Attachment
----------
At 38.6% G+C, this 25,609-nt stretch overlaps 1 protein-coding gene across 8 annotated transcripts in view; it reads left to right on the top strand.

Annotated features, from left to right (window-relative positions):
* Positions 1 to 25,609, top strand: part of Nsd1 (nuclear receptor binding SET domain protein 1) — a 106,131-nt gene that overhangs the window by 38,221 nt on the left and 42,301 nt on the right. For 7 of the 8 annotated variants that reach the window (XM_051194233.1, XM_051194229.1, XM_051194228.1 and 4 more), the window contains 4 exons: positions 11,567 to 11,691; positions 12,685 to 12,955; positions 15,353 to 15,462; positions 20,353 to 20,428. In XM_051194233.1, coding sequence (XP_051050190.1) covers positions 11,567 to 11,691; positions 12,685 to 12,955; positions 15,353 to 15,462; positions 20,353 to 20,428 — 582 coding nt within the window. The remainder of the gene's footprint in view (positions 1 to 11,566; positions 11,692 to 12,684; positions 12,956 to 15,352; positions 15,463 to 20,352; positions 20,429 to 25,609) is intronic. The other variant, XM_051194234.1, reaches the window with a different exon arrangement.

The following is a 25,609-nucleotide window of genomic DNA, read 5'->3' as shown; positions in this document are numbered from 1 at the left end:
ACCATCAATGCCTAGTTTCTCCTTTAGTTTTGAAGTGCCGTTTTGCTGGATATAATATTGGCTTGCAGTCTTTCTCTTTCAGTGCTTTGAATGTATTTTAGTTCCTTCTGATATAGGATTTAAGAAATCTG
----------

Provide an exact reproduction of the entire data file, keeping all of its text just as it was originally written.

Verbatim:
At 38.6% G+C, this 25,609-nt stretch overlaps 1 protein-coding gene across 8 annotated transcripts in view; it reads left to right on the top strand.

Annotated features, from left to right (window-relative positions):
* Positions 1 to 25,609, top strand: part of Nsd1 (nuclear receptor binding SET domain protein 1) — a 106,131-nt gene that overhangs the window by 38,221 nt on the left and 42,301 nt on the right. For 7 of the 8 annotated variants that reach the window (XM_051194233.1, XM_051194229.1, XM_051194228.1 and 4 more), the window contains 4 exons: positions 11,567 to 11,691; positions 12,685 to 12,955; positions 15,353 to 15,462; positions 20,353 to 20,428. In XM_051194233.1, coding sequence (XP_051050190.1) covers positions 11,567 to 11,691; positions 12,685 to 12,955; positions 15,353 to 15,462; positions 20,353 to 20,428 — 582 coding nt within the window. The remainder of the gene's footprint in view (positions 1 to 11,566; positions 11,692 to 12,684; positions 12,956 to 15,352; positions 15,463 to 20,352; positions 20,429 to 25,609) is intronic. The other variant, XM_051194234.1, reaches the window with a different exon arrangement.

The following is a 25,609-nucleotide window of genomic DNA, read 5'->3' as shown; positions in this document are numbered from 1 at the left end:
ACCATCAATGCCTAGTTTCTCCTTTAGTTTTGAAGTGCCGTTTTGCTGGATATAATATTGGCTTGCAGTCTTTCTCTTTCAGTGCTTTGAATGTATTTTAGTTCCTTCTGATATAGGATTTAAGAAATCTG